BRIGHTON Primary School celebrated a significant first recently with an official flag-raising ceremony of the Aboriginal flag in its school grounds.
The school, whose population comprises approximately 12 per cent of students of Aboriginal descent, is believed to be the first state primary school to have the Aboriginal flag flying in its grounds.
Principal Tony Fagan said the day was a very important and proud one for the school as it recognised 50,000 years of Aboriginal custodianship of the land in Brighton.
A school assembly was held with special guests, the Mayor of Brighton, Dianne Cook who has voluntarily developed a special Aboriginal culture connections program at the school (see story this issue), and Aunty Vera an elder who is also helping with Aboriginal education at the school. Sally Sari, who is Brighton Primary school’s music teacher is also integrally involved in the Aboriginal education program. Aunty Vera gave the welcome to country at the start of the official proceedings.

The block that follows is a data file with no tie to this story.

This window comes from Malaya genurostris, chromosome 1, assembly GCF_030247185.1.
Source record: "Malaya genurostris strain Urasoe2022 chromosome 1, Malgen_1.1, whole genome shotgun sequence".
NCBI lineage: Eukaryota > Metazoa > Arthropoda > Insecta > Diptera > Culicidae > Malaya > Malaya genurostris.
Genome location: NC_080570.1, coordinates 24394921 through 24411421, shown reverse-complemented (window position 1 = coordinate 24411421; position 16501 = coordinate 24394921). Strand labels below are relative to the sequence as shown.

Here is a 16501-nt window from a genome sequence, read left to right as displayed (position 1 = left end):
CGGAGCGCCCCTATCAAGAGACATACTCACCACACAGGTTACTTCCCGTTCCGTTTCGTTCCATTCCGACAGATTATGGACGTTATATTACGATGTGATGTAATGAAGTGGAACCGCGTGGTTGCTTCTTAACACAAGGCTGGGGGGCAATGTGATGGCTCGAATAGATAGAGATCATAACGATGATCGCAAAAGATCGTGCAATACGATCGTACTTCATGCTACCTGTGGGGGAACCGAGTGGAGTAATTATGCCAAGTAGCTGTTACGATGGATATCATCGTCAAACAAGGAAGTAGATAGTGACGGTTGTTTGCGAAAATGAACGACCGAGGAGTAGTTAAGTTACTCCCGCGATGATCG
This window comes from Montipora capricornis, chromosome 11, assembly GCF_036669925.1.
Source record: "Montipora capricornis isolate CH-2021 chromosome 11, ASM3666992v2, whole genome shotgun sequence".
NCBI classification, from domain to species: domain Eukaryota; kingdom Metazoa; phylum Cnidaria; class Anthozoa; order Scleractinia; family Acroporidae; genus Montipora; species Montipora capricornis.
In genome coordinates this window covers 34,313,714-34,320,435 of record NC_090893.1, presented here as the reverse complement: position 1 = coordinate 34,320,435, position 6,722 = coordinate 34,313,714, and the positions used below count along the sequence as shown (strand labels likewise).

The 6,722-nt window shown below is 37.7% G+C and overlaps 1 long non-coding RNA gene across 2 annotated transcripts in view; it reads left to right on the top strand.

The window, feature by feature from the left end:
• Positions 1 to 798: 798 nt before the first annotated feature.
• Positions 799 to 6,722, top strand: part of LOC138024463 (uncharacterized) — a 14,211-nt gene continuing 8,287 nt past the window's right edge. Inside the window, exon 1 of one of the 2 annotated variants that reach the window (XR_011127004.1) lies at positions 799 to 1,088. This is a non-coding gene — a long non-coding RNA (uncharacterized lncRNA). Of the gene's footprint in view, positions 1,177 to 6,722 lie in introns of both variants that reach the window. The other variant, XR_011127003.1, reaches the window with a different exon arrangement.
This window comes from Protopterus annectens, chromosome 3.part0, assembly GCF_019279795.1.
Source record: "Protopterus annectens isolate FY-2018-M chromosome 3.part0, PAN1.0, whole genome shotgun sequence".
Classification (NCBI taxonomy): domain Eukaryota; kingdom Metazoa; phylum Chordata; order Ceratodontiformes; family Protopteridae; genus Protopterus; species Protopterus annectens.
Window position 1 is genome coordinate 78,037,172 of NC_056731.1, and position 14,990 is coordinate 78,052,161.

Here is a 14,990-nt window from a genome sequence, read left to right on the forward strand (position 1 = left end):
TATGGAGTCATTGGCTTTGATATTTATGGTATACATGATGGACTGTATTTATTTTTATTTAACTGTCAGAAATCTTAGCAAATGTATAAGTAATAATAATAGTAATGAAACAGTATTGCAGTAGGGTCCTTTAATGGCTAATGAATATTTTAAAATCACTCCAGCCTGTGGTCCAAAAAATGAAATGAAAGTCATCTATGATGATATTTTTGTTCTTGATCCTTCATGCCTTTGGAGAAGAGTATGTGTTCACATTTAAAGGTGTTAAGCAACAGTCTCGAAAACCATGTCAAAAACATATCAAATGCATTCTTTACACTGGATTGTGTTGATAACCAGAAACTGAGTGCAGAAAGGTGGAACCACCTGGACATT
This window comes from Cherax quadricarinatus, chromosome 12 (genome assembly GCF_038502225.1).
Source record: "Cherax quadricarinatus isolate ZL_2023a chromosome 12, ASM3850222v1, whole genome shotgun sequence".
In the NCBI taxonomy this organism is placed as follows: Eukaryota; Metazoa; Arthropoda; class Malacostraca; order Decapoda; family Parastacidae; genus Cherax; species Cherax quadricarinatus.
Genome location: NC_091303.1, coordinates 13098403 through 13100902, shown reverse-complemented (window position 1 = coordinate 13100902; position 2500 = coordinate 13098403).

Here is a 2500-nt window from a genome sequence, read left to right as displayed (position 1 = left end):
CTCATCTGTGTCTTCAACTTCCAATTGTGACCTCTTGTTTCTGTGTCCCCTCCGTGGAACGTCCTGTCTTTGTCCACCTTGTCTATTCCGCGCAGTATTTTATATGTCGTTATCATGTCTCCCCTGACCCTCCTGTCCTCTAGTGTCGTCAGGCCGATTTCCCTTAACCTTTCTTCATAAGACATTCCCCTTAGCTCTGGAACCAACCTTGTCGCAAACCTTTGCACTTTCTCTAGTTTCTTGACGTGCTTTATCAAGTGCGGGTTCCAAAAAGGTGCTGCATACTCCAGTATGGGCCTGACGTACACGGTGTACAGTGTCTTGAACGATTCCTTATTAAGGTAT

Cr Foster addressed the assembly and reminded the children that the Aboriginal flag was an important symbol of reconciliation. He said that back in 1995, Patrick Dodson, who is now an adviser to Government, industry and the community on Aboriginal issues, spoke of a similar flag raising ceremony in Orange where the flag was raised to commemorate NAIDOC week. Mr Dodson said it was a unifying event in Australia in 1995 with a very symbolic message.
“The event said that Aboriginal people are a valued and unique part of the fabric of our nation,” Mr Dodson said in 1995.
Cr Foster said the school should be very proud of its cultural diversity and the work that was being undertaken within the school to educate both Aboriginal and non-Aboriginal students of Aboriginal history and culture and the importance of diversity in the school community.